Scott Morrison: Former Australian PM held secret cabinet roles and ruled ‘in the shadows’

·3-min read
File: Australia’s prime minister Scott Morrison speaks beside his daughter at a Liberal election night after the Australian general election in Sydney on 21 May 2022 (AFP via Getty Images)
File: Australia’s prime minister Scott Morrison speaks beside his daughter at a Liberal election night after the Australian general election in Sydney on 21 May 2022 (AFP via Getty Images)

Australia’s prime minister Anthony Albanese accused his predecessor Scott Morrison of governing “in the shadows” following reports that he secretly held three portfolios during the Covid-19 pandemic.

Mr Albanese says he has sought legal advice from the solicitor general after it was reported that Mr Morrison made himself a joint minister for the health, finance and resources portfolios while he was prime minister, before finally losing power in a convincing election defeat in May.

According to the reports, some of his own cabinet, including finance minister Mathias Cormann, were not informed about him jointly holding the office.

Earlier on Monday, governor-general David Hurley, the Queen’s representative in Australia, confirmed that he had allowed Mr Morrison to secretly take the offices by authorising it through an “administrative instrument”.

It was “consistent with section 64 of the constitution,” a spokesperson was quoted as saying.

While ministers are traditionally sworn in at a public ceremony by the governor-general, this does not happen in the case of additional roles, reported Reuters. The governor-general’s office said that any decision about publicising the sharing of roles was the responsibility of the government in power.

"It is not uncommon for ministers to be appointed to administer departments other than their portfolio responsibility," the spokesperson for the governor-general’s secretary said.

The revelation that the portfolios were held in secret drew condemnation from the current prime minister, who slammed his predecessor for governing “in the shadows”.

"This was a centralisation of power by the former prime minister," Mr Albanese said. "This isn’t some, you know, local footy club. This is a government of Australia, where the people of Australia were kept in the dark as to what the ministerial arrangements were, it’s completely unacceptable."

Asked about this reaction in an interview, Mr Morrison – who served as the country’s prime minister between 2018 and 2022 – said he was not aware of the comments made by Mr Albanese, adding that since leaving the job he has not “engaged in any day-to-day politics”.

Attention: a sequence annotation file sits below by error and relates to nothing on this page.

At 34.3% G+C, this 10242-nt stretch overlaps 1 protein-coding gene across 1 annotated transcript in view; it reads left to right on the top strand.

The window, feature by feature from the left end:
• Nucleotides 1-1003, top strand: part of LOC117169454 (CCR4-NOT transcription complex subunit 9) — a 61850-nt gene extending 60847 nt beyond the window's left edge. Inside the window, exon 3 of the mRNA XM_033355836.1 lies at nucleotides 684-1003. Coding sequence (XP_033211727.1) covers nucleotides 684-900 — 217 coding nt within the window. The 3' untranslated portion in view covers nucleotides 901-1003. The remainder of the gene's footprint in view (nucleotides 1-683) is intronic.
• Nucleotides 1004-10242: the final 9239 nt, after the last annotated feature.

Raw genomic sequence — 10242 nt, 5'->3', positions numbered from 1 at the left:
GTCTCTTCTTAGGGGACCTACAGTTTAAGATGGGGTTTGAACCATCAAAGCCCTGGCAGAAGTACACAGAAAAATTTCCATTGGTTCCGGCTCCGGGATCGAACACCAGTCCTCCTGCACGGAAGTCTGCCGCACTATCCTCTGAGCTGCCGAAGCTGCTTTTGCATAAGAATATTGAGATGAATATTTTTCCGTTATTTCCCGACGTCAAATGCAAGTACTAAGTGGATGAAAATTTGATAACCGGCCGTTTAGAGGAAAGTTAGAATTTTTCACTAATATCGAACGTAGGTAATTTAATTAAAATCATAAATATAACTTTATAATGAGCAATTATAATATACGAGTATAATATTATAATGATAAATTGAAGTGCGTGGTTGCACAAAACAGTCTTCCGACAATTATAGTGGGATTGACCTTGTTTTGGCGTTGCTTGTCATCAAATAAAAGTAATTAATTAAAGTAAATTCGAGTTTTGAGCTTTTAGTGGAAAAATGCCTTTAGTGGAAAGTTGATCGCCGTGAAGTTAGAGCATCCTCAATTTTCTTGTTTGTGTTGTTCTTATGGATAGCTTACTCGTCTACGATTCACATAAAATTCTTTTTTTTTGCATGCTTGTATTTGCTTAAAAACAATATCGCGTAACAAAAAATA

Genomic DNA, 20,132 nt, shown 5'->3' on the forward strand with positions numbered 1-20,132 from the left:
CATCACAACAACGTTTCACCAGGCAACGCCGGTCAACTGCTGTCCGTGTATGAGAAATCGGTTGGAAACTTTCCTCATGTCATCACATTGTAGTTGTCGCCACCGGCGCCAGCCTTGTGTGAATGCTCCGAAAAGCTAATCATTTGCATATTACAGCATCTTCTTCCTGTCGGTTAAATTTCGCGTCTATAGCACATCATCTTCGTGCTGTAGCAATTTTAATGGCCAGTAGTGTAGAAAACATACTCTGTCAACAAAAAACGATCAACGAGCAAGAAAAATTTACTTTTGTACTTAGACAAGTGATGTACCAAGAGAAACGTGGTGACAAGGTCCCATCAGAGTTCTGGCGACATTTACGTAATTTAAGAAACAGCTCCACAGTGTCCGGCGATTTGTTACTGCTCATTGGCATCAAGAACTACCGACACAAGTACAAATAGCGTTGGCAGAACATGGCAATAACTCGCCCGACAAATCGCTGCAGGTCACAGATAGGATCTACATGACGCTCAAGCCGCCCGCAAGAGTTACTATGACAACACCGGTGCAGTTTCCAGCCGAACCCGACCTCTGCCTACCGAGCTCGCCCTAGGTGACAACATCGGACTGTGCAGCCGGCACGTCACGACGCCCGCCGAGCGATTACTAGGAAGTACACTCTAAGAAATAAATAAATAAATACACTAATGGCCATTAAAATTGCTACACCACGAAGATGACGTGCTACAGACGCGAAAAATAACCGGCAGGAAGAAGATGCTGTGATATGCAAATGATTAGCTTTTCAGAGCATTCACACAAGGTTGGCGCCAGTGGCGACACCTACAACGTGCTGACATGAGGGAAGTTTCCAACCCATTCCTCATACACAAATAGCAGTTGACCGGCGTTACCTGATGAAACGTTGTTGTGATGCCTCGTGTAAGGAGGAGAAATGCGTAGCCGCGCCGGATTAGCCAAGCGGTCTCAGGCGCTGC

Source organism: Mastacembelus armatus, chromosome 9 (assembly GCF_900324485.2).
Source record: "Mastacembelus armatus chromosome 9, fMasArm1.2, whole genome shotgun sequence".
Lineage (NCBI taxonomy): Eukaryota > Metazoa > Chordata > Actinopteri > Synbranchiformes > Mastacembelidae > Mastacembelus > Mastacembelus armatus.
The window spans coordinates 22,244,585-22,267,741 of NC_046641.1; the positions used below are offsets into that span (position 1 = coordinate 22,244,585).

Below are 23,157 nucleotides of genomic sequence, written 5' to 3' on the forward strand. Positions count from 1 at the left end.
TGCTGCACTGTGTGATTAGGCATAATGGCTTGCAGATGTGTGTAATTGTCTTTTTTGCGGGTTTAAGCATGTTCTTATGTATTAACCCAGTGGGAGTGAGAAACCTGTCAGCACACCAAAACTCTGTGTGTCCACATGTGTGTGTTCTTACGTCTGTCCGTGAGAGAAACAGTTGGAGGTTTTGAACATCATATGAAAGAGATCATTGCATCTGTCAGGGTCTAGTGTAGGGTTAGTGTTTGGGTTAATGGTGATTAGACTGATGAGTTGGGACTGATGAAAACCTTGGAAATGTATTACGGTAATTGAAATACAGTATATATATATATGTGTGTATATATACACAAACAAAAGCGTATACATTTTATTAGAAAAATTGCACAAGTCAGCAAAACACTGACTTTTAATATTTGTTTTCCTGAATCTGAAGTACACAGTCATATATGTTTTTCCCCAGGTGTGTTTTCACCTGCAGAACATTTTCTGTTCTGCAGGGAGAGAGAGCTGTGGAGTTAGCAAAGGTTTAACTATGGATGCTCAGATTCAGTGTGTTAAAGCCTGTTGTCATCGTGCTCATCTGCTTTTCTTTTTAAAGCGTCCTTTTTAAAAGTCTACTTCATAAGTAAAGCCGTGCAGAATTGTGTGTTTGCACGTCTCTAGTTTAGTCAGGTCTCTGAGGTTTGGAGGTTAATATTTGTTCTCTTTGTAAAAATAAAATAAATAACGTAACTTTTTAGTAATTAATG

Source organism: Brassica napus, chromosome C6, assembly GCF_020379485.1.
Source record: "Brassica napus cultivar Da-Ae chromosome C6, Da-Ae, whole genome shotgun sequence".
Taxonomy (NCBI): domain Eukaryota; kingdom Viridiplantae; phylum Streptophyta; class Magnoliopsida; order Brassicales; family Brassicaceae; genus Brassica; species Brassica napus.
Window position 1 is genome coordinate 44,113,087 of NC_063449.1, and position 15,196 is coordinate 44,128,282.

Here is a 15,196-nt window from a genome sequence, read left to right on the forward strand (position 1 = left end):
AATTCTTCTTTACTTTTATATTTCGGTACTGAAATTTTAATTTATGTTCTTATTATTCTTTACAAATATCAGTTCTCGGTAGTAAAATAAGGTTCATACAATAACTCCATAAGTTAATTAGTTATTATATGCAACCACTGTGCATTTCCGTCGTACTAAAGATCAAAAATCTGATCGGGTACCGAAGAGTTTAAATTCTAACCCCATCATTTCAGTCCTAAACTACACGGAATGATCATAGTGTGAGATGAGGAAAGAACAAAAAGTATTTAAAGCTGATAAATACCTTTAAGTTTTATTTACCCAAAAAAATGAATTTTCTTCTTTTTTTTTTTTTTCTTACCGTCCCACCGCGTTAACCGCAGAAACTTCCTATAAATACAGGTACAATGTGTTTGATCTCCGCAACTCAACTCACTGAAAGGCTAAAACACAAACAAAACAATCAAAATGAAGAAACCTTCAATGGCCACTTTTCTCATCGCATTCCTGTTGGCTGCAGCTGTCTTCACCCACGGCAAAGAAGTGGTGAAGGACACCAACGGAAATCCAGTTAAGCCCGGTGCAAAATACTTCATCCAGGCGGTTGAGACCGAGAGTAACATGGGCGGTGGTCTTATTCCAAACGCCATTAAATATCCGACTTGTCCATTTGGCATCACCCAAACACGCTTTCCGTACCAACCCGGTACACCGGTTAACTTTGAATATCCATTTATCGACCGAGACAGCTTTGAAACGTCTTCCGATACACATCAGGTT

Then-finance minister Mr Cormann and Barnaby Joyce, Mr Morrison’s deputy from June 2021, denied having prior knowledge about the appointments.

Mr Cormann told News.com.au he learnt about sharing his office with Mr Morrison only last week, while Mr Joyce slammed his former boss’s decision.

"I found out about it, and I disagree with it. I believe in a cabinet system of government where ministers are responsible for their own portfolio. We don’t have a presidential form of government," Mr Joyce told Channel 7.

According to ABC News, then-health minister Greg Hunt had agreed to share the portfolio in the event of being incapacitated by Covid-19 infection.

Nationals MP Keith Pitt, who served as resources minister under Mr Morrison, told the outlet that though he “made [an] inquiry” about the appointment, he ultimately accepted Mr Morrison’s decision.

He added that the then-prime minister, appointed as a second resources minister last year, used the to block a controversial petroleum exploration licence in New South Wales.

"These revelations do raise into question our Westminster system of government," said Bridget McKenzie, the Nationals leader in the upper house.

"Who is the senior minister? What if they disagreed?" she asked ABC.

Calling the news “disappointing”, David Littleproud, the leader of the National party which is also the coalition partner of Mr Morrison’s Liberals, said a prime minister should put their trust in the cabinet that they appoint.

Additional reporting by agencies